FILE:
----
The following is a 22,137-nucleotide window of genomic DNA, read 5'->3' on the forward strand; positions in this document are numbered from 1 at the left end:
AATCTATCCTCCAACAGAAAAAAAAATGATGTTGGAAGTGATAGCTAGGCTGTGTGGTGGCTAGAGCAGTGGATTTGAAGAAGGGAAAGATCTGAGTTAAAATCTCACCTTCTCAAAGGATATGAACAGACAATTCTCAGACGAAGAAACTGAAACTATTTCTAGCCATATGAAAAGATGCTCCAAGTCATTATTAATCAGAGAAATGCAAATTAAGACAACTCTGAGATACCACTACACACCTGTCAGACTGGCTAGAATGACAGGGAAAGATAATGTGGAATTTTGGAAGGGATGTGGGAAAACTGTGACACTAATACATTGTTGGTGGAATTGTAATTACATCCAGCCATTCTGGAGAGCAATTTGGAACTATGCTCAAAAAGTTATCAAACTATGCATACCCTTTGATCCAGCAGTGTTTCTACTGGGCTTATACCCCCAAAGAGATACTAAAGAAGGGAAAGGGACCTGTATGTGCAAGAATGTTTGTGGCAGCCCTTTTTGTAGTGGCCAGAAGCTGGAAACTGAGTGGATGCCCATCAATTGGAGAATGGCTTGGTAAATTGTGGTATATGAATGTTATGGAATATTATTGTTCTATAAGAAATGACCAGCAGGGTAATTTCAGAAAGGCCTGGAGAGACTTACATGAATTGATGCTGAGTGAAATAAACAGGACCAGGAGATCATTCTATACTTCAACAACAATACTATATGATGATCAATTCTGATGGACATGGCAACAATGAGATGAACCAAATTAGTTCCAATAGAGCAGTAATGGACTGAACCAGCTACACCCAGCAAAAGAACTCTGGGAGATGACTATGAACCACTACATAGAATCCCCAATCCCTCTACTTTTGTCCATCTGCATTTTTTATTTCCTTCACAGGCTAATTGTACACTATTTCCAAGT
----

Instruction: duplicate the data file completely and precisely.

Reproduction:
The following is a 22,137-nucleotide window of genomic DNA, read 5'->3' on the forward strand; positions in this document are numbered from 1 at the left end:
AATCTATCCTCCAACAGAAAAAAAAATGATGTTGGAAGTGATAGCTAGGCTGTGTGGTGGCTAGAGCAGTGGATTTGAAGAAGGGAAAGATCTGAGTTAAAATCTCACCTTCTCAAAGGATATGAACAGACAATTCTCAGACGAAGAAACTGAAACTATTTCTAGCCATATGAAAAGATGCTCCAAGTCATTATTAATCAGAGAAATGCAAATTAAGACAACTCTGAGATACCACTACACACCTGTCAGACTGGCTAGAATGACAGGGAAAGATAATGTGGAATTTTGGAAGGGATGTGGGAAAACTGTGACACTAATACATTGTTGGTGGAATTGTAATTACATCCAGCCATTCTGGAGAGCAATTTGGAACTATGCTCAAAAAGTTATCAAACTATGCATACCCTTTGATCCAGCAGTGTTTCTACTGGGCTTATACCCCCAAAGAGATACTAAAGAAGGGAAAGGGACCTGTATGTGCAAGAATGTTTGTGGCAGCCCTTTTTGTAGTGGCCAGAAGCTGGAAACTGAGTGGATGCCCATCAATTGGAGAATGGCTTGGTAAATTGTGGTATATGAATGTTATGGAATATTATTGTTCTATAAGAAATGACCAGCAGGGTAATTTCAGAAAGGCCTGGAGAGACTTACATGAATTGATGCTGAGTGAAATAAACAGGACCAGGAGATCATTCTATACTTCAACAACAATACTATATGATGATCAATTCTGATGGACATGGCAACAATGAGATGAACCAAATTAGTTCCAATAGAGCAGTAATGGACTGAACCAGCTACACCCAGCAAAAGAACTCTGGGAGATGACTATGAACCACTACATAGAATCCCCAATCCCTCTACTTTTGTCCATCTGCATTTTTTATTTCCTTCACAGGCTAATTGTACACTATTTCCAAGT